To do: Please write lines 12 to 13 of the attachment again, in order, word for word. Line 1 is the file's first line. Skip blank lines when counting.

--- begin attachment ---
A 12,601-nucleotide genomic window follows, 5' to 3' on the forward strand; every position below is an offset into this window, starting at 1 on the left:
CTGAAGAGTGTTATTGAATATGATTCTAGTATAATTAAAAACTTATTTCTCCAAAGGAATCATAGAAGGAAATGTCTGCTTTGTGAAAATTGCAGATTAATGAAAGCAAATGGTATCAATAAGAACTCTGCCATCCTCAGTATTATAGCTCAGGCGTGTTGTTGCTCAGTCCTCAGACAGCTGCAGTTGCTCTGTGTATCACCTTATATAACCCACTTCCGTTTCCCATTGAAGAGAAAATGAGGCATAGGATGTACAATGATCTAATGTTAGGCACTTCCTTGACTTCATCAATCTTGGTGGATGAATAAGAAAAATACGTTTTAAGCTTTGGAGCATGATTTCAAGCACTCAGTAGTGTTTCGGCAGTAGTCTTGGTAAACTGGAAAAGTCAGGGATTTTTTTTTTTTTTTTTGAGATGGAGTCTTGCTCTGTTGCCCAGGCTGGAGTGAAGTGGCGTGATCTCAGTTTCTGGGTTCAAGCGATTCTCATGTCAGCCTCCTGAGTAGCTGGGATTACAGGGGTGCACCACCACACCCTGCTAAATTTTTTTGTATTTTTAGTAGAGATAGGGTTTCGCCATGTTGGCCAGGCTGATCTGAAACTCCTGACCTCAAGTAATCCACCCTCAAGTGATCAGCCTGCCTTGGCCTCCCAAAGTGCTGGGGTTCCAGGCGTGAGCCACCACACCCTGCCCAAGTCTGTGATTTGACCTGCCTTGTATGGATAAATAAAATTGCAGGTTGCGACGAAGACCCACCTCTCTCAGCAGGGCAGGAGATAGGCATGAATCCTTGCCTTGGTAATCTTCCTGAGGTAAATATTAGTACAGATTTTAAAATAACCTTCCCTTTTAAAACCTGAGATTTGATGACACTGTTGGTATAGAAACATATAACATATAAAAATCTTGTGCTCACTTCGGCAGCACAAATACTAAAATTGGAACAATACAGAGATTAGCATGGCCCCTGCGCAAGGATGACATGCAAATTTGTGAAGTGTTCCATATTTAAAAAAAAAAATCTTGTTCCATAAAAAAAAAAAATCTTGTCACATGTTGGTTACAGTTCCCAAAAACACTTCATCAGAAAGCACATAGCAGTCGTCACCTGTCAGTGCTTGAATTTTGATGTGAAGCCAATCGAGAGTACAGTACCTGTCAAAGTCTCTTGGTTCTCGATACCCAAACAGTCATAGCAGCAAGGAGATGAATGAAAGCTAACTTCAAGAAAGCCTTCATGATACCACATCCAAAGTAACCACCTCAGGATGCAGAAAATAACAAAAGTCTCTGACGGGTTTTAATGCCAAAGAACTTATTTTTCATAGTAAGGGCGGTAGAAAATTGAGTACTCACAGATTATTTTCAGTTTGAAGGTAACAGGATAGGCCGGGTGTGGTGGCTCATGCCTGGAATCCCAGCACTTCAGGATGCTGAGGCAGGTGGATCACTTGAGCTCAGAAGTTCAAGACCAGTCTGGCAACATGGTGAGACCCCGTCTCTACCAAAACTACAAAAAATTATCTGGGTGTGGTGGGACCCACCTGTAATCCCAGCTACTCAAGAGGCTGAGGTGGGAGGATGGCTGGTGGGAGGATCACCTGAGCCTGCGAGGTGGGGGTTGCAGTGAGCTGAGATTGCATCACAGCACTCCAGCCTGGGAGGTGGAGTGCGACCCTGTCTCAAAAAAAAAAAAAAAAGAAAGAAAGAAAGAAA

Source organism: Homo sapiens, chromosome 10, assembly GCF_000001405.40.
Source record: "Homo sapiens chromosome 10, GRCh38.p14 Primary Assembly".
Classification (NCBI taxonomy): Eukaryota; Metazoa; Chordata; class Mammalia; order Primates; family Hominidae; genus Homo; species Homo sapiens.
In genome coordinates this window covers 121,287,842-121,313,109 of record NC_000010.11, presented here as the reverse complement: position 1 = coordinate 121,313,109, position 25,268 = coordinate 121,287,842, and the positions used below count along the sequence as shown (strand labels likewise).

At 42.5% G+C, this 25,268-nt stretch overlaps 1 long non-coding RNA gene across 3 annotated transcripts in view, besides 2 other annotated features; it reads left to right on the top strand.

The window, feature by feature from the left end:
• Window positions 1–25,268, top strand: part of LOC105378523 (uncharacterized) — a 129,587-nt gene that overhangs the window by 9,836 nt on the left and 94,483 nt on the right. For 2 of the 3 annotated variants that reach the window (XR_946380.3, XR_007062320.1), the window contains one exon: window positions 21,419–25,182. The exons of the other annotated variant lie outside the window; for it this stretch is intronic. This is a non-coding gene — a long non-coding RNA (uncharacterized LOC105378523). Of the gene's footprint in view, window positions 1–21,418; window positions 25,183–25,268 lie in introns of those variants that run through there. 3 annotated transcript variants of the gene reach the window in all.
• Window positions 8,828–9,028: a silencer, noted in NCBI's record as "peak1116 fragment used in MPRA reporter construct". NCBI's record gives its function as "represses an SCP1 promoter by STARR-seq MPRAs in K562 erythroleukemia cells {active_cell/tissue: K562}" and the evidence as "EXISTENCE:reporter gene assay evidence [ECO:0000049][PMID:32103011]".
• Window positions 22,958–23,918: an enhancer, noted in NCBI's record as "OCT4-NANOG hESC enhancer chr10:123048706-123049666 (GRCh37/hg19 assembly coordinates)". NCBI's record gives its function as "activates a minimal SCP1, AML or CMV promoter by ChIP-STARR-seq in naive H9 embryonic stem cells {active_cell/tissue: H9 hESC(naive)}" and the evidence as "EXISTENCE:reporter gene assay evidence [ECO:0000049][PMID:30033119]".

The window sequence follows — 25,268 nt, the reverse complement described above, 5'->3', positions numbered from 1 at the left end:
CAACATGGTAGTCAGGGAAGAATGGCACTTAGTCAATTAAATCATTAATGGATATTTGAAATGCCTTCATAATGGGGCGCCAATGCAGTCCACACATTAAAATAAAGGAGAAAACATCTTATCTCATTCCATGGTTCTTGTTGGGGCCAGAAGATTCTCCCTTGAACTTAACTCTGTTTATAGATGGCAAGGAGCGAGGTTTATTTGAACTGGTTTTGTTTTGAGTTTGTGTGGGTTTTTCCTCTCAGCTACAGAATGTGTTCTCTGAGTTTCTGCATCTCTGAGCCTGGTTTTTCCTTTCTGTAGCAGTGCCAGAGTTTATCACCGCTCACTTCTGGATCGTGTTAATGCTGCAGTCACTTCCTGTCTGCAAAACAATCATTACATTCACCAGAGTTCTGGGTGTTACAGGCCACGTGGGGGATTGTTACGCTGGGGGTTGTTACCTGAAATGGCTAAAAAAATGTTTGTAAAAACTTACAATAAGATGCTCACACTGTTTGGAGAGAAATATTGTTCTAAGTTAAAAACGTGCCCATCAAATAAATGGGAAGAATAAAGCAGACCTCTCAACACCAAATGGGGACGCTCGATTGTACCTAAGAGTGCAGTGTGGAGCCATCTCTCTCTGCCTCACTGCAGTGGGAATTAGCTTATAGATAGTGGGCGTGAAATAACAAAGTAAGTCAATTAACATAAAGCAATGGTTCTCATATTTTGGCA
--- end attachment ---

The window sequence follows — 25,268 nt, the reverse complement described above, 5'->3', positions numbered from 1 at the left end:
CAACATGGTAGTCAGGGAAGAATGGCACTTAGTCAATTAAATCATTAATGGATATTTGAAATGCCTTCATAATGGGGCGCCAATGCAGTCCACACATTAAAATAAAGGAGAAAACATCTTATCTCATTCCATGGTTCTTGTTGGGGCCAGAAGATTCTCCCTTGAACTTAACTCTGTTTATAGATGGCAAGGAGCGAGGTTTATTTGAACTGGTTTTGTTTTGAGTTTGTGTGGGTTTTTCCTCTCAGCTACAGAATGTGTTCTCTGAGTTTCTGCATCTCTGAGCCTGGTTTTTCCTTTCTGTAGCAGTGCCAGAGTTTATCACCGCTCACTTCTGGATCGTGTTAATGCTGCAGTCACTTCCTGTCTGCAAAACAATCATTACATTCACCAGAGTTCTGGGTGTTACAGGCCACGTGGGGGATTGTTACGCTGGGGGTTGTTACCTGAAATGGCTAAAAAAATGTTTGTAAAAACTTACAATAAGATGCTCACACTGTTTGGAGAGAAATATTGTTCTAAGTTAAAAACGTGCCCATCAAATAAATGGGAAGAATAAAGCAGACCTCTCAACACCAAATGGGGACGCTCGATTGTACCTAAGAGTGCAGTGTGGAGCCATCTCTCTCTGCCTCACTGCAGTGGGAATTAGCTTATAGATAGTGGGCGTGAAATAACAAAGTAAGTCAATTAACATAAAGCAATGGTTCTCATATTTTGGCA